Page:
Stop listening to your loved ones

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This one is about the folks who don’t have loved ones who are financially stable and happy.

When you start handling your money and life better, it’s probably going to be confronting for the people you know. They might be upset that you no longer want to maintain the lifestyle they are used to seeing you in. They might be angry that you are thinking differently about money, or planning for the future. They might even try to sabotage you. It sounds bonkers, but it happened to me. I had to walk away from people who were only happy when I was doing things their way, and according to their timeline.

Whenever someone gives you advice, look at their situation and see if you think that they are on a path that would suit you. This applies to a lot of things really.  If angry Lucy from work tries to tell you that your partner isn’t good enough for you, or that your taste in xyz is stupid, I’m hoping you’d politely disengage, and get away from her. When it comes to people giving life advice, I tend to first mentally check them over to see if they are generally happy people. Are they kind, thoughtful and generally good? I don’t care how successful someone is in their career or how good their financial situation is, if they aren’t happy, then their way of living probably won’t suit me. It probably doesn’t even suit them.

When it comes to financial advice, sometimes we take it because we like the person offering the advice, and we don’t do any real critical thinking.

Old uncle Marvin tries to give you stock and business advice? If this is the same guy who takes out pay-day loans, or is convinced he will win the lotto, you’d be mad to listen. Your well paid but broke sister tells you to buy an apartment within 10km of the CBD and not worry about the loan to value ratio? Again, why on earth would you take her advice?

Your friends tell you it’s OK and normal to take out a loan to go on holiday or to an event? NO. It’s not. Doing that is monumentally foolish. If you don’t have the self control or the income to save enough for a holiday, what makes you think that paying down a loan is going to go well?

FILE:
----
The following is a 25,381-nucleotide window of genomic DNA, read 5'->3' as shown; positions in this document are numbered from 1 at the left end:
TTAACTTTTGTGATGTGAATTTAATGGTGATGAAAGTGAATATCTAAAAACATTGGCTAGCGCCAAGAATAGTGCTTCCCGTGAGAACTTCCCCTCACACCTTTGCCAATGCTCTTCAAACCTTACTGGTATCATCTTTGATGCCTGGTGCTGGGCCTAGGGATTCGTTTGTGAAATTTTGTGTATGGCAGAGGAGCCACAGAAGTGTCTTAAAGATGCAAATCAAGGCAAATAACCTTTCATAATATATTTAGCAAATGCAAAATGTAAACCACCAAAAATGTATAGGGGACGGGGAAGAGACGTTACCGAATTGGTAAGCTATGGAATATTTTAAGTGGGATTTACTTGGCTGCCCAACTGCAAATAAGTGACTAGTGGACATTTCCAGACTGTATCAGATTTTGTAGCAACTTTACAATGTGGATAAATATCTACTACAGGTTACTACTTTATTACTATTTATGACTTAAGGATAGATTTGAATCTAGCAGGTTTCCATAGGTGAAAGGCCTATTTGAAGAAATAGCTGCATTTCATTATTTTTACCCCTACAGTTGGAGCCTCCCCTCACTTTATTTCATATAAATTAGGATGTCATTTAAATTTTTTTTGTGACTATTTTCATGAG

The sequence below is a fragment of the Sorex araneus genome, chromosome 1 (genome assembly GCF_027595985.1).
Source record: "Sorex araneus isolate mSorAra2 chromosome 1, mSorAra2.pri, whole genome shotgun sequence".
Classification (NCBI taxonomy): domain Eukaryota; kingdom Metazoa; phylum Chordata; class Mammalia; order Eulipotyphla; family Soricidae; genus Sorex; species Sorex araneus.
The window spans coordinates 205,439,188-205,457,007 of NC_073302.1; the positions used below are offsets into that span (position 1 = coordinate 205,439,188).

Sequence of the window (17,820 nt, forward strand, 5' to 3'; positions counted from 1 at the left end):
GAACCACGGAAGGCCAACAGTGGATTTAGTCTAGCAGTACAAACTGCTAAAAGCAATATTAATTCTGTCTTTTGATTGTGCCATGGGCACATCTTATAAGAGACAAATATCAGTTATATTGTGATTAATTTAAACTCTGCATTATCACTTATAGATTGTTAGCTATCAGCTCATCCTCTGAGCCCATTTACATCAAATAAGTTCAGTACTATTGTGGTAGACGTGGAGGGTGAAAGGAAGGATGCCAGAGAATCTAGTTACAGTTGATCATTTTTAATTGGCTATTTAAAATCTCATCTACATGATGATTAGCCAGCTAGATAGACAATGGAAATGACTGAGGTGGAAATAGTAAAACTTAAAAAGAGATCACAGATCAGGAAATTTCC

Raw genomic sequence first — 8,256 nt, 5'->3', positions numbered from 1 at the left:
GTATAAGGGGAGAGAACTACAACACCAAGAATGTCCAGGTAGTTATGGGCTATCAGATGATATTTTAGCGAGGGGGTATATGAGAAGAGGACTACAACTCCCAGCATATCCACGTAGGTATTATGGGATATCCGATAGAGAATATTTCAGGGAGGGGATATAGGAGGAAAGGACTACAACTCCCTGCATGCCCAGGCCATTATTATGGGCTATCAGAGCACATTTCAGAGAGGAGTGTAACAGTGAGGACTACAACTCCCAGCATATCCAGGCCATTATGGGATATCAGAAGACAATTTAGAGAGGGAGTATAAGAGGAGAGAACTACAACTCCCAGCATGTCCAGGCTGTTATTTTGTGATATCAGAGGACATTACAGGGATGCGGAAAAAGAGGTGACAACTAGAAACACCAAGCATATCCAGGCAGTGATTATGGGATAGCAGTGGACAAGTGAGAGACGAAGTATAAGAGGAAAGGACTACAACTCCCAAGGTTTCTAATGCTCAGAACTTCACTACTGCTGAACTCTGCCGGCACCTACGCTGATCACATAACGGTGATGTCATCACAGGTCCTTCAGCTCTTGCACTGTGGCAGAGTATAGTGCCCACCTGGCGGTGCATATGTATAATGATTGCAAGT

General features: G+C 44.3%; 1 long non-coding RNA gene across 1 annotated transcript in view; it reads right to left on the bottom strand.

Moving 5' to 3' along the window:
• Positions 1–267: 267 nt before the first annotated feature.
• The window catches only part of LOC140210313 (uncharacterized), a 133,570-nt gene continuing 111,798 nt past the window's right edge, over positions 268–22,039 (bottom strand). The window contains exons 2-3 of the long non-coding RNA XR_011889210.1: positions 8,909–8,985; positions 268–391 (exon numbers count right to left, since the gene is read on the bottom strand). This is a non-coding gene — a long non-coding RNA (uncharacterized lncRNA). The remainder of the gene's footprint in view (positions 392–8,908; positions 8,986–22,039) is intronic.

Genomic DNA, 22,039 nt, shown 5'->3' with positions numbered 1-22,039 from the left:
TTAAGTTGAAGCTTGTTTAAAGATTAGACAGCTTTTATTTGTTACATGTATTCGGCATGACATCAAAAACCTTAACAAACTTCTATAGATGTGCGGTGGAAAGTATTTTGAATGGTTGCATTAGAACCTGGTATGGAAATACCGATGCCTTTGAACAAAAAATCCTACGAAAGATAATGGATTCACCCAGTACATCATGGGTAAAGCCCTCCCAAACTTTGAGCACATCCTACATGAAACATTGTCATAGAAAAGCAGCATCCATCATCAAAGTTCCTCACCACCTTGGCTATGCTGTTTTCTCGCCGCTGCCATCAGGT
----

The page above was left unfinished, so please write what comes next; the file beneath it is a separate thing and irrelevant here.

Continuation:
Your dad says not to worry too much about savings because he’s going to leave you his house. Why can’t you listen to that? He’s a good guy, you trust him and he’s never done you wrong. You can appreciate it, and be grateful, but don’t count on that house. Dad might decide to enjoy his retirement, sell his house and burn through the money like a wildfire. He might remarry and leave everything to his new wife. He might go crazy over his grandkids and decide to leave everything to them so that they can get a good financial start in life. Or, he might need to use it to pay for carers and medical expenses as he ages.

If you are in a lousy financial place now, you didn’t get that way by listening to good advice. So should you listen to any advice from the people you know? Sure, but again, it’s only if you think the person you are getting advice from is in a place where you want to be. You also have to be prepared to take responsibility for yourself. Your well-paid friend Peter might give you an overview about how he went about purchasing a house, but you can’t then follow his example and get mad when you can’t afford the same repayments.

I personally made a decent bit of money from trading penny stocks. Each one was a huge gamble, and I would never advise anyone to do that. I could have lost everything, which didn’t matter much when we didn’t really have anything to start off with. I quite seriously started each trade with telling MongrelPunt “I’d like to buy into this company. It’s probably going to go bust, and we will lose x much money. That ok?” It was a hobby, not a financial strategy.